Number of languages known [was Re: Python is readable] - somewhat OT

Devin Jeanpierre jeanpierreda at gmail.com
Thu Mar 29 20:53:56 CEST 2012


Agreed with your entire first chunk 100%. Woohoo! High five. :)

On Thu, Mar 29, 2012 at 1:48 PM, Nathan Rice
<nathan.alexander.rice at gmail.com> wrote:
> transformations on lists of data are natural in Lisp, but graph
> transformations are not, making some things awkward.

Eh, earlier you make some argument towards lisp being a universal
metalanguage. If it can simulate prolog, it can certainly grow a graph
manipulation form. You'd just need to code it up as a macro or
function :p

> Additionally,
> because Lisp tries to nudge you towards programming in a functional
> style, it can be un-intuitive to learn.

I think you're thinking of Scheme here. Common Lisp isn't any more
functional than Python, AFAIK (other than having syntactic heritage
from the lambda calculus?)

Common-Lisp does very much embrace state as you later describe, Scheme
much less so (in that it makes mutating operations more obvious and
more ugly. Many schemes even outlaw some entirely. And quoted lists
default to immutable (aaaargh)).

> I'm all for diversity of language at the level of minor notation and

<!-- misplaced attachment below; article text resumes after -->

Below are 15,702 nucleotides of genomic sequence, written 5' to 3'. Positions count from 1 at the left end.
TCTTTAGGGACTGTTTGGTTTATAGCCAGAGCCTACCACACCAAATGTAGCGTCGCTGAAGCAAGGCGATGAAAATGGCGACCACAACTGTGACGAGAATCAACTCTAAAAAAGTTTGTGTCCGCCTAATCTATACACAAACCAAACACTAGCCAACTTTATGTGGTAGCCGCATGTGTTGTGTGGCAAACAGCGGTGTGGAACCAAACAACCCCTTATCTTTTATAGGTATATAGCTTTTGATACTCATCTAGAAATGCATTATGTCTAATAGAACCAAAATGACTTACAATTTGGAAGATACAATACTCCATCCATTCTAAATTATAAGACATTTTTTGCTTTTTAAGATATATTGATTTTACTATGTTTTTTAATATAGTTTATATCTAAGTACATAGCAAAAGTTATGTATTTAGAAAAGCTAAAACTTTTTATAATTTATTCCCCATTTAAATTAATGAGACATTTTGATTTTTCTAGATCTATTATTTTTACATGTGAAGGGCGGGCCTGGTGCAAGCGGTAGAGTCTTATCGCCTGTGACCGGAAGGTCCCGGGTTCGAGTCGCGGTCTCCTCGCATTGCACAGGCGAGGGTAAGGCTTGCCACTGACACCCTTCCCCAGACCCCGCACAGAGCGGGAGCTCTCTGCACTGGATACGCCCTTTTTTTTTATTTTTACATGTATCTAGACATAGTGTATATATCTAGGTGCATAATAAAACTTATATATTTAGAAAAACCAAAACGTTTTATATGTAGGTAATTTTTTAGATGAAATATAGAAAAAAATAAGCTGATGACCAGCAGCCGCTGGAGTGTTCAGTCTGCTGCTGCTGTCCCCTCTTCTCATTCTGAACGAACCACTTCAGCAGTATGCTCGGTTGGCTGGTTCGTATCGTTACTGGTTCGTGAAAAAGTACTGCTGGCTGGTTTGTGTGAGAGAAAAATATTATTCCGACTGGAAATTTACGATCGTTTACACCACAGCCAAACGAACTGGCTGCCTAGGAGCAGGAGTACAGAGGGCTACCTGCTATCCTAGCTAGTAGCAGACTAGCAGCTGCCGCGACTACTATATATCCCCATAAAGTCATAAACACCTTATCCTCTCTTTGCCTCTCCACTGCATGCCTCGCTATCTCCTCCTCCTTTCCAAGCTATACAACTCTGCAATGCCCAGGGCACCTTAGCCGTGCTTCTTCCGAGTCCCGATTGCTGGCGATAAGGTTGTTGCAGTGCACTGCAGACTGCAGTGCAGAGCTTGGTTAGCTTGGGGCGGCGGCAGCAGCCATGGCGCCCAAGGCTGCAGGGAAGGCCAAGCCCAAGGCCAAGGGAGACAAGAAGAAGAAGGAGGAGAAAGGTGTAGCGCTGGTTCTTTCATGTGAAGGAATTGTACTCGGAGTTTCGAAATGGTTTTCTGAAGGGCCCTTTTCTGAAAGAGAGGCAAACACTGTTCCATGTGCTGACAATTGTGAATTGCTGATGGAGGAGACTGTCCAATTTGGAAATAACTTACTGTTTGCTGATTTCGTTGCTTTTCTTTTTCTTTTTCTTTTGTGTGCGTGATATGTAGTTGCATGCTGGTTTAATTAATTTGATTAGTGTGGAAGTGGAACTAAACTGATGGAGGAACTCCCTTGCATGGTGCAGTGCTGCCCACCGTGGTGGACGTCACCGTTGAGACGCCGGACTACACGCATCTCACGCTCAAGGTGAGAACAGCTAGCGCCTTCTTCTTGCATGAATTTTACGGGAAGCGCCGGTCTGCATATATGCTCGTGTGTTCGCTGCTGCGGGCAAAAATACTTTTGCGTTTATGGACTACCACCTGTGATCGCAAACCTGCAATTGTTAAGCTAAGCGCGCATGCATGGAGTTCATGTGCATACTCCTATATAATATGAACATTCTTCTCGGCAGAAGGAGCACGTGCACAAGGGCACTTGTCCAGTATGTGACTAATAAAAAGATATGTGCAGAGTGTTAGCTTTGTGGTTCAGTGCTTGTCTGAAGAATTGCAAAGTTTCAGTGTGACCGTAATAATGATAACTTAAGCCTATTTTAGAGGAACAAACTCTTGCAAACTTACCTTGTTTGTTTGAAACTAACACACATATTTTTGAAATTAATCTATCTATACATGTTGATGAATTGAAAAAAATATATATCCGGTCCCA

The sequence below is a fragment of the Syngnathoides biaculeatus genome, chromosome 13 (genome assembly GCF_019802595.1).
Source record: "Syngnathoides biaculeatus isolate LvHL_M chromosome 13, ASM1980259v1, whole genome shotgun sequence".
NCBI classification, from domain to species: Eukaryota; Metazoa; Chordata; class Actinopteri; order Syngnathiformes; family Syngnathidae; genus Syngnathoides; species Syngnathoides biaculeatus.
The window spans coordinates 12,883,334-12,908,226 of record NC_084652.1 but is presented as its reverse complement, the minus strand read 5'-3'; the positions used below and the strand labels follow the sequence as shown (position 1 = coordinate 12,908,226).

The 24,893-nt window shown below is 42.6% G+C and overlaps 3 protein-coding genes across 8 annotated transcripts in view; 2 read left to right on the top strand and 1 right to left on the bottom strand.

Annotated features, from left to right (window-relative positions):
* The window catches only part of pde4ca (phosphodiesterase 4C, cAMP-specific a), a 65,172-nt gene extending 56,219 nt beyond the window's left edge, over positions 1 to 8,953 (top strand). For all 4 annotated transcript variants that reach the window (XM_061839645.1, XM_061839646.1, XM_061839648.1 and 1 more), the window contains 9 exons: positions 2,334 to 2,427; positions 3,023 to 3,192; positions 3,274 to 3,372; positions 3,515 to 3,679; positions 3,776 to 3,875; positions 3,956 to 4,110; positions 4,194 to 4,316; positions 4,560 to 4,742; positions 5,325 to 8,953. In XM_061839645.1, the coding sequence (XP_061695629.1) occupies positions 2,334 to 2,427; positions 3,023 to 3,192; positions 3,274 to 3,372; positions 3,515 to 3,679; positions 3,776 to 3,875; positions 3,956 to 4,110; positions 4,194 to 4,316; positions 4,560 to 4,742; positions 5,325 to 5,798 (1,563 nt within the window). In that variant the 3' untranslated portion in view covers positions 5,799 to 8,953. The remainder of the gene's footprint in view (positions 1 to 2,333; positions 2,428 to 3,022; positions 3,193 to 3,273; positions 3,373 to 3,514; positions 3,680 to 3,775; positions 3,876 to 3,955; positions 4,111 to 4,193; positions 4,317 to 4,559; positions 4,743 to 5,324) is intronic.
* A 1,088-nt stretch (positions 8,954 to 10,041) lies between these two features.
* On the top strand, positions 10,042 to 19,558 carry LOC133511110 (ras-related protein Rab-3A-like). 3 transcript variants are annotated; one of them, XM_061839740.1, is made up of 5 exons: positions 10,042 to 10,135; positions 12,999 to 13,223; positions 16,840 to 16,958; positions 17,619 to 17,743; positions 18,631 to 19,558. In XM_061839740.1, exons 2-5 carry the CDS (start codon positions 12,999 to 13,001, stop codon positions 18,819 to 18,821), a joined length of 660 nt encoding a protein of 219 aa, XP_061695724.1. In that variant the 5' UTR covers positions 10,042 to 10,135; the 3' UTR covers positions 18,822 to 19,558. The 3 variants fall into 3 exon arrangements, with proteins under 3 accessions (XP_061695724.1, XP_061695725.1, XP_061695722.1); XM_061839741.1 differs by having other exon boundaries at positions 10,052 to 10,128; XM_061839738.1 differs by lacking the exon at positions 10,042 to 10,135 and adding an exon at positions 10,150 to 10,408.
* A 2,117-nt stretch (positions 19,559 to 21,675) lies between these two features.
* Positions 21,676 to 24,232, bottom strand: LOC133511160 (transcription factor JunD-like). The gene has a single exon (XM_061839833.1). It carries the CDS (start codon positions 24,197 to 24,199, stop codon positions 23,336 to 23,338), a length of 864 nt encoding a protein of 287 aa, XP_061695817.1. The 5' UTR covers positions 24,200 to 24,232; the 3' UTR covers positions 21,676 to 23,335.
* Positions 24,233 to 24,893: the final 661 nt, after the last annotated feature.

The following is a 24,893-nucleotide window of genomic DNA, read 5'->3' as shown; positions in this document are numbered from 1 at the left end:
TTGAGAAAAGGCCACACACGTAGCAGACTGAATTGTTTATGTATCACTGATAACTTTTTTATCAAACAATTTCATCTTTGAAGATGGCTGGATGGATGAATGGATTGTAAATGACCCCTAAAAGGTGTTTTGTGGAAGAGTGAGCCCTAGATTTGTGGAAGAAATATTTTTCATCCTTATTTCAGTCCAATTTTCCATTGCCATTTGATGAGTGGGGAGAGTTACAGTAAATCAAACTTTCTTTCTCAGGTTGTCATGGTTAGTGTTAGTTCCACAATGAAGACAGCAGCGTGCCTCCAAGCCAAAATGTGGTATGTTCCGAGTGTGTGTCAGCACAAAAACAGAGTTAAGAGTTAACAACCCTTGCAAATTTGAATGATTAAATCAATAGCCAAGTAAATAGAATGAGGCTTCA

> vocabulary, but to draw an analogy to the real world, English and
> Mandarin are redundant, and the fact that they both creates a
> communication barrier for BILLIONS of people.  That doesn't mean that
> biologists shouldn't be able to define words to describe biological
> things, if you want to talk about biology you just need to learn the
> vocabulary.  That also doesn't mean or that mathematicians shouldn't
> be able to use notation to structure complex statements, if you want
> to do math you need to man up and learn the notation (of course, I
> have issues with some mathematical notation, but there is no reason
> you should cry about things like set builder).

Well, what sort of language differences make for English vs Mandarin?
Relational algebraic-style programming is useful, but definitely a
large language barrier to people that don't know any SQL. I think this
is reasonable. (It would not matter even if you gave SQL python-like
syntax, the mode of thinking is different, and for a good reason.)

-- Devin



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